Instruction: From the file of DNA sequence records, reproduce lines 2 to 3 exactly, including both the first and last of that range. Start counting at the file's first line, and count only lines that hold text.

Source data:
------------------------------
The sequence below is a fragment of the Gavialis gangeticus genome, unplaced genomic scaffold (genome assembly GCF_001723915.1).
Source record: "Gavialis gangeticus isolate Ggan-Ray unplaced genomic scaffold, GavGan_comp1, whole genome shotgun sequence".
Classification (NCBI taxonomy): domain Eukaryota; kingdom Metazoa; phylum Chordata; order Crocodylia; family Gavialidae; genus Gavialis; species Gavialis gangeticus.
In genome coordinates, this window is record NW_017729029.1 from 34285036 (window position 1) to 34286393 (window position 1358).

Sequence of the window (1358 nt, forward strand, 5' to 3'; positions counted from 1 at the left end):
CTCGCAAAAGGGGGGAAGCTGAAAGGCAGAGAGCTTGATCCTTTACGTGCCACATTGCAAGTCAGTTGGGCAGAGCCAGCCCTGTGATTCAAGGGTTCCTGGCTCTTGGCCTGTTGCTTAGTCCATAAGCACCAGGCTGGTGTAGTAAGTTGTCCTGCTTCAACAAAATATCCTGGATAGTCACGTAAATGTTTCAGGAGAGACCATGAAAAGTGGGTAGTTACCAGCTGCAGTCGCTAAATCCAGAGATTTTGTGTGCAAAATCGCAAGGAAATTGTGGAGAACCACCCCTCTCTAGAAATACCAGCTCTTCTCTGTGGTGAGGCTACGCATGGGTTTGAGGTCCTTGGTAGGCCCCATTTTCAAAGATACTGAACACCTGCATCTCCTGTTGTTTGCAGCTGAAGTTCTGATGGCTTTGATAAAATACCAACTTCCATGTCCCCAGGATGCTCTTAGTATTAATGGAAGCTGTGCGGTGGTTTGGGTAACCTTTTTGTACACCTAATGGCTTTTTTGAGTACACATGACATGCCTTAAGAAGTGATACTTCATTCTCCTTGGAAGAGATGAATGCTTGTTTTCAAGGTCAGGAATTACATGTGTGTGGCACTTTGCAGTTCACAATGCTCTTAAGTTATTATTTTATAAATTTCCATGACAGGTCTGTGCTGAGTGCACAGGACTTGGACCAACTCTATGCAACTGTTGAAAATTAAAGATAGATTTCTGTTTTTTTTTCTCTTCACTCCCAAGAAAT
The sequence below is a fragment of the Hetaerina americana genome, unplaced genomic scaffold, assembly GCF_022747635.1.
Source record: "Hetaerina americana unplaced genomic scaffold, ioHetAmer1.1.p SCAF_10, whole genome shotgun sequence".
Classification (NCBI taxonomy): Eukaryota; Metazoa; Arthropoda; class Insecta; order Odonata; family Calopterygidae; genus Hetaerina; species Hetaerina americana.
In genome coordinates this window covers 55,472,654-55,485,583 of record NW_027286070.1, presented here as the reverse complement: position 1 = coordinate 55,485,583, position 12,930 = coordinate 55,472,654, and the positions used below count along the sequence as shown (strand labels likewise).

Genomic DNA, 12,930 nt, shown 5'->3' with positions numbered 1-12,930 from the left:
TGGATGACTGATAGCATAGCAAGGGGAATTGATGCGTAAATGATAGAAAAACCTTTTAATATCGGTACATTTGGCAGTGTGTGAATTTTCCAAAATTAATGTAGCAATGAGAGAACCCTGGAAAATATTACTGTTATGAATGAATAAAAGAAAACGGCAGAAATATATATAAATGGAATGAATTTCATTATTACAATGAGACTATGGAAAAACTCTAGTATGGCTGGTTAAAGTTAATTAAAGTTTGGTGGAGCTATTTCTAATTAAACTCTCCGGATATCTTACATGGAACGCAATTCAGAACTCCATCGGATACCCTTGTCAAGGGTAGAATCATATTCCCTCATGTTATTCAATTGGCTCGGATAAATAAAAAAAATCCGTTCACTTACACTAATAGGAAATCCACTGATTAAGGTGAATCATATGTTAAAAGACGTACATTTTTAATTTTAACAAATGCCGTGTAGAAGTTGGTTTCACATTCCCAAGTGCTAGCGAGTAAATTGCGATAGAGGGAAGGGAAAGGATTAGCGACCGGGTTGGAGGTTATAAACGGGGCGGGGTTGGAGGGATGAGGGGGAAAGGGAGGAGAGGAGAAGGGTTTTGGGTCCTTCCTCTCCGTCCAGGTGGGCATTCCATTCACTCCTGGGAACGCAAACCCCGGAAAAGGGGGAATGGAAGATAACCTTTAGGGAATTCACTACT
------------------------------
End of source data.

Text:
Source record: "Gavialis gangeticus isolate Ggan-Ray unplaced genomic scaffold, GavGan_comp1, whole genome shotgun sequence".
Classification (NCBI taxonomy): domain Eukaryota; kingdom Metazoa; phylum Chordata; order Crocodylia; family Gavialidae; genus Gavialis; species Gavialis gangeticus.